This news item expired on 7/17/2009, so the information below could be outdated or incorrect.

County’s Bond Rating Upgraded to Highest Ever


Buncombe County will begin the new fiscal year with an upgraded bond rating from Standard & Poor's (S&P). The municipal ratings organization recently moved Buncombe County up from AA to AA+,  just a single step from the highest rating of AAA. Only five other counties in North Carolina are assigned the AA+ rating.

This elite bond rating, highest in the County’s history, will allow the County to issue bonds for future projects at a lower cost to residents. A low debt burden and a faster than average principal retirement were among the reasons cited for the upgrade. The County will retire 76 percent of the principal outstanding within ten years and still maintain a very low debt to expenditure ratio.

"Buncombe County is committed to providing quality services within available resources," said Board Chairman David Gantt, noting the strategic planning and financial discipline that guides the County. "We continually focus on long-term financial stability and make funding and service decisions with this in mind. The rating upgrade reflects positively on the political and administrative leadership of the County."

According to S&P, the AA+ rating upgrade was based on the County’s role as the regional economic center of Western North Carolina and that the County's economy has reflected stable trends throughout the recession. It was further based on the County’s large and diverse tax base that continues to exhibit ongoing healthy growth and solid multi-year operating stability.

Solid operating results are projected in fiscal 2009 despite an expected shortfall in sales tax revenues, offset in part by expenditure savings realized through broad mid-year spending controls. The fiscal 2010 adopted budget maintains the property tax rate at $0.525 per $100 valuation, includes a 5 percent reduction for departmental operating costs, and eliminates 86 positions for the full year and 50 positions mid-year through attrition and privatization initiatives.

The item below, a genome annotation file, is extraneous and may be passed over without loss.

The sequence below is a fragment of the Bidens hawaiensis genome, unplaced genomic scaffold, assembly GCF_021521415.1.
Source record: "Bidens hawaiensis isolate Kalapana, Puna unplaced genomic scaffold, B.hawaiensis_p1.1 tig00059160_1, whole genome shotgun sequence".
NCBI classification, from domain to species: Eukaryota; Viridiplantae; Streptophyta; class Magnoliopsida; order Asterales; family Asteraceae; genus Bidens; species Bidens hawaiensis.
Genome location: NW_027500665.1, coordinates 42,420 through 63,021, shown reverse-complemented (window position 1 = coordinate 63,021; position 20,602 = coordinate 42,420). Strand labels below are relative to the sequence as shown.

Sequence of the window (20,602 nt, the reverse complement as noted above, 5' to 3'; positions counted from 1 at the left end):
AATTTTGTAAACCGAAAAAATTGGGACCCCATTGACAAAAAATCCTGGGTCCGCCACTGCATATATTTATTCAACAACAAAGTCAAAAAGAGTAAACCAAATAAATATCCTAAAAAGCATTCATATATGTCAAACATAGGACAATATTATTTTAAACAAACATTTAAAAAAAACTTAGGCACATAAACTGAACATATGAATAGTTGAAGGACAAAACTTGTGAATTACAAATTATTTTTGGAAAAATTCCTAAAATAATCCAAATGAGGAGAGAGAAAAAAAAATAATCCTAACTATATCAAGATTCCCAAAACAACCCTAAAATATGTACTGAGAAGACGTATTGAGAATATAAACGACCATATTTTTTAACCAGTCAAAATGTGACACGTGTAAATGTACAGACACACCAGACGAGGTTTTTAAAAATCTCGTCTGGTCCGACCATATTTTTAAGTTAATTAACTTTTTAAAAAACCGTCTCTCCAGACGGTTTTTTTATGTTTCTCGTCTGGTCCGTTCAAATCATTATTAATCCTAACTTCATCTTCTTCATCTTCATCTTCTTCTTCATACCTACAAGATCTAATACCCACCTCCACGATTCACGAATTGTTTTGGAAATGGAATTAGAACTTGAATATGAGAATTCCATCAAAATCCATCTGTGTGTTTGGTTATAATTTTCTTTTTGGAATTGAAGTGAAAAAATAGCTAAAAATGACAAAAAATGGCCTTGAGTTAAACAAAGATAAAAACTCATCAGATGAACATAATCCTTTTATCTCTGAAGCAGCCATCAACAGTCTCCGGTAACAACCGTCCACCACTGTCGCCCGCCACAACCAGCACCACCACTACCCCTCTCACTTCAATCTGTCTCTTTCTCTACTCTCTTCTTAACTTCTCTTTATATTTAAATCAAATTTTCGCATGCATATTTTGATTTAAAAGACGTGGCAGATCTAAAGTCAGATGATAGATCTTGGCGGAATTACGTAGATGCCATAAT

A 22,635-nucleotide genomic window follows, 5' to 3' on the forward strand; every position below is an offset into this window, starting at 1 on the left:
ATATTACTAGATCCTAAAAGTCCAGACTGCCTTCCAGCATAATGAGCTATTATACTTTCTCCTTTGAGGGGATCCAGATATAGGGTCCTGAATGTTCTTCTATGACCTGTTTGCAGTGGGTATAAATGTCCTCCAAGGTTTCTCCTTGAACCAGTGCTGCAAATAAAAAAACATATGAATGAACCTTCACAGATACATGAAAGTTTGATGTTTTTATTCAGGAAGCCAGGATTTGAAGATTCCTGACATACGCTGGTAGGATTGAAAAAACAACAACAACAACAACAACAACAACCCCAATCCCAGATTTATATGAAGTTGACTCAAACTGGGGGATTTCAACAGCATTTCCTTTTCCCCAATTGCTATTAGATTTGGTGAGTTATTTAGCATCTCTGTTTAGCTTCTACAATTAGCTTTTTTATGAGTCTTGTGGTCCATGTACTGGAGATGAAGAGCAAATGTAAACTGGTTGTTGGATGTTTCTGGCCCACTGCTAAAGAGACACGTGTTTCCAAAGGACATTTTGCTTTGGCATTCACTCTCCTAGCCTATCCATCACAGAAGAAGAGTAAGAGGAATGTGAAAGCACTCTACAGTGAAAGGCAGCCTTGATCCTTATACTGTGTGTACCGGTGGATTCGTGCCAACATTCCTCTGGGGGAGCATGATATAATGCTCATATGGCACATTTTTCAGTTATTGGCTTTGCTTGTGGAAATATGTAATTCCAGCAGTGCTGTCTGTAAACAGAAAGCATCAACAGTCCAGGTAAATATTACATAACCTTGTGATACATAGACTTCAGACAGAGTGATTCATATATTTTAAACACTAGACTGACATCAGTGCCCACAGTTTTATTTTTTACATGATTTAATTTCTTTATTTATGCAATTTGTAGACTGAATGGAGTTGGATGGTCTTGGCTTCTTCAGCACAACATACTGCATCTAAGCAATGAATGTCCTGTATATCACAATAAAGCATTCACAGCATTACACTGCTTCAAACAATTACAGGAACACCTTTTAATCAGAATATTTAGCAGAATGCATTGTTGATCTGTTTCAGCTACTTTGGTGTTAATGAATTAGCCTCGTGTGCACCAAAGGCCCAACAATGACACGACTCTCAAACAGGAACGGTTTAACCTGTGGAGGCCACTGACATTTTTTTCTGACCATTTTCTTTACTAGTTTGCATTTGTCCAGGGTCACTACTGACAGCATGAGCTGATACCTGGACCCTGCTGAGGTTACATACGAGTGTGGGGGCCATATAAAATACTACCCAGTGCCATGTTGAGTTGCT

The report further states the upgrade was also a result of the county's strong fiscal position supported by management's long-term adherence to sound fiscal policies, healthy fund balance levels and well-managed operations. S&P Analysts said "The County has demonstrated the ability to manage the recession better than many of its peers some of whom are rated AAA."

About the ratings:

A rating is a grade that indicates the credit quality of a bond based on the evaluation of an issuer’s financial strength. Private rating services such as Standard and Poor’s provide these evaluations. Ratings are divided into several categories ranging from AAA, reflecting the strongest credit quality, to D, reflecting the lowest. The ratings from AA to CCC may be modified by the addition of a plus (+) or minus (-) sign to show relative standing within the rating categories.

For more information about this rating or the County's budget, contact the County Finance Office at 250-4130.